A border guard in Shenzhen, Guangdong province, inpects bundles of waste textiles smuggled into China. (Photo/Xinhua)
To foster cleaner growth, China will refuse to accept 24 types of material for recycling.
China's ban on the importation of several types of solid waste is likely to come into force in March. The move has proved controversial, though, as China is a major market for global recyclables, and some exporting countries, including the United Kingdom and the United States, say it will cause a certain degree of turmoil.
The planned ban has already affected a number of companies in China, forcing them to close or suspend production, but experts claim it is urgently needed to protect the environment and public health, and will lead to an upgrade of the recycling sector.
On July 18, China notified the World Trade Organization that it would impose a ban on the importation of 24 types of solid waste in four classes, including unsorted waste paper, textiles and plastics by the end of the year, according to a WTO document.
The ban was proposed because of the "large amounts of dirty or even hazardous waste" polluting China's environment, the document stated.
A statement issued by the Bureau of International Recycling, a global alliance of recycling businesses in Brussels, said China later told the WTO that it would adopt new environmental standards for certain types of waste on Dec 31, and proposed March 1 as the day the ban would come into force, although the date has not yet been officially confirmed.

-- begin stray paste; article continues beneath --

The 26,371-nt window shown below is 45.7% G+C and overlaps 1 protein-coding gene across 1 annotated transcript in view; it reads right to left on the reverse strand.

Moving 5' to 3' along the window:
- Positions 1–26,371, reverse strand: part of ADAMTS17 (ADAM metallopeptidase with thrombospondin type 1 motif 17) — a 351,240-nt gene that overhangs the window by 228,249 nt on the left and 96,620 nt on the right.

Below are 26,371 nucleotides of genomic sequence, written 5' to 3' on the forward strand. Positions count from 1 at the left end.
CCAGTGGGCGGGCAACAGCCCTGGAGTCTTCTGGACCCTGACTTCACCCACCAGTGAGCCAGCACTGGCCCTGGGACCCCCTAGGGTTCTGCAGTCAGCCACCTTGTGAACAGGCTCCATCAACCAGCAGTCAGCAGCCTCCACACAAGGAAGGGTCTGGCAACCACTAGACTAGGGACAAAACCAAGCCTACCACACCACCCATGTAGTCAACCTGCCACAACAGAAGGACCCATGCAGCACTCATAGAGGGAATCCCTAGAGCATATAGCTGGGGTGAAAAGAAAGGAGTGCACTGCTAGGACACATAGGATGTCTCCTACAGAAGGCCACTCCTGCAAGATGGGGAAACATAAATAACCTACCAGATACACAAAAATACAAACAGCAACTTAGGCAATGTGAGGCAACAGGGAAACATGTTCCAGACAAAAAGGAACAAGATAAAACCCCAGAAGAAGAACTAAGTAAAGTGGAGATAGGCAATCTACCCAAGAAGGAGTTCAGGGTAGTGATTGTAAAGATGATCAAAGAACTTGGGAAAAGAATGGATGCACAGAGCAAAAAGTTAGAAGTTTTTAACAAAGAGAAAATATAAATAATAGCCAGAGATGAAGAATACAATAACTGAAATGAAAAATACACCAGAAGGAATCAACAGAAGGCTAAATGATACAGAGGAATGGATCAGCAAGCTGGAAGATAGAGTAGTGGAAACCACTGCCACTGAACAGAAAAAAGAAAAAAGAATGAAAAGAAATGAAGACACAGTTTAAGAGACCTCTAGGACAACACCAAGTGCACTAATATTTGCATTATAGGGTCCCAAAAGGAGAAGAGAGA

Since the move was announced in July, it has had an impact on both the global and domestic markets.
Shrinking export market
China has been a major processing center for waste for many decades, with imported waste recycled to provide raw materials for the manufacturing sector.
In 2016, more than 43 million metric tons of scrap iron and steel, nonferrous metals, paper and plastics were imported, with nonferrous metals alone valued at $8.42 billion, according to Ministry of Commerce data.
In addition, the largest sources of waste, including the US and European countries, are heavily reliant on China's recycling industry, so they are already feeling the impact of the ban and struggling to deal with the soaring volume of domestic waste.
Landfill and incineration costs are high in Europe, while other countries are likely to charge more than China to accept waste, according to Meadhbh Bolger, a resource use campaigner at Friends of the Earth Europe.
In 2016, the UK collected 2 million tons of mixed paper for recycling, exporting more than half to China. Around one-third of plastic collected for recycling in Europe was sent to China.
Simon Ellin, chief executive of the UK Recycling Association, said the UK government has been "asleep at the wheel" since China announced the partial ban, which followed the introduction of restrictions on waste imports phased in over the past four years.
"We could have a big problem on our hands," he said. "Where is the material going to go? I expect that in the first quarter of next year, we will see the UK awash with mixed paper."
The US is confronted by a similar situation. Restrictions on the export of waste mean it is losing money, while it is spending time and energy attempting to find countries that will deal with the recyclable material China will no longer accept.